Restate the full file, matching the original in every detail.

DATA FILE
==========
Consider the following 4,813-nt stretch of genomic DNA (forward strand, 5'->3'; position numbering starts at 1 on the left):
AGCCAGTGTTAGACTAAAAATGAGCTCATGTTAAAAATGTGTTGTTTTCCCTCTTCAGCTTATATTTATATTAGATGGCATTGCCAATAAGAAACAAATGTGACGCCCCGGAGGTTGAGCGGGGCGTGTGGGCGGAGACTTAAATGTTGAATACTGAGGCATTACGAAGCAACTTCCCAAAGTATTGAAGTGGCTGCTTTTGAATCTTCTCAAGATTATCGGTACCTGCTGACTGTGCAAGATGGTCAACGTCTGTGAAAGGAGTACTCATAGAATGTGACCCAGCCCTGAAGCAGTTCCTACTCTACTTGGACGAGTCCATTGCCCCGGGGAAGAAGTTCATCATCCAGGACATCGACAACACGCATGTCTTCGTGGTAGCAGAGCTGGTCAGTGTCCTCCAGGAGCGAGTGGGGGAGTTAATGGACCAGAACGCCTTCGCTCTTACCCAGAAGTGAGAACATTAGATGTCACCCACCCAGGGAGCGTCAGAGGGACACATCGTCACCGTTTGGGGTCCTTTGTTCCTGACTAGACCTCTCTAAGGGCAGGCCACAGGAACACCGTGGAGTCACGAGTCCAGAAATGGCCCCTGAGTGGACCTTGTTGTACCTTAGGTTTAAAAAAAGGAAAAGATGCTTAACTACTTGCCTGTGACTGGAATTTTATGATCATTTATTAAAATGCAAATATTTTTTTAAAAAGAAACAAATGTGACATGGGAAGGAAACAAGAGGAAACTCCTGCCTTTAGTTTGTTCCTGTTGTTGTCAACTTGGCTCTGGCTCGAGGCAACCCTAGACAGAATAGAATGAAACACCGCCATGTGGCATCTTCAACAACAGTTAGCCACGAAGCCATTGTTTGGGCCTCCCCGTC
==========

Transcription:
Consider the following 4,813-nt stretch of genomic DNA (forward strand, 5'->3'; position numbering starts at 1 on the left):
AGCCAGTGTTAGACTAAAAATGAGCTCATGTTAAAAATGTGTTGTTTTCCCTCTTCAGCTTATATTTATATTAGATGGCATTGCCAATAAGAAACAAATGTGACGCCCCGGAGGTTGAGCGGGGCGTGTGGGCGGAGACTTAAATGTTGAATACTGAGGCATTACGAAGCAACTTCCCAAAGTATTGAAGTGGCTGCTTTTGAATCTTCTCAAGATTATCGGTACCTGCTGACTGTGCAAGATGGTCAACGTCTGTGAAAGGAGTACTCATAGAATGTGACCCAGCCCTGAAGCAGTTCCTACTCTACTTGGACGAGTCCATTGCCCCGGGGAAGAAGTTCATCATCCAGGACATCGACAACACGCATGTCTTCGTGGTAGCAGAGCTGGTCAGTGTCCTCCAGGAGCGAGTGGGGGAGTTAATGGACCAGAACGCCTTCGCTCTTACCCAGAAGTGAGAACATTAGATGTCACCCACCCAGGGAGCGTCAGAGGGACACATCGTCACCGTTTGGGGTCCTTTGTTCCTGACTAGACCTCTCTAAGGGCAGGCCACAGGAACACCGTGGAGTCACGAGTCCAGAAATGGCCCCTGAGTGGACCTTGTTGTACCTTAGGTTTAAAAAAAGGAAAAGATGCTTAACTACTTGCCTGTGACTGGAATTTTATGATCATTTATTAAAATGCAAATATTTTTTTAAAAAGAAACAAATGTGACATGGGAAGGAAACAAGAGGAAACTCCTGCCTTTAGTTTGTTCCTGTTGTTGTCAACTTGGCTCTGGCTCGAGGCAACCCTAGACAGAATAGAATGAAACACCGCCATGTGGCATCTTCAACAACAGTTAGCCACGAAGCCATTGTTTGGGCCTCCCCGTC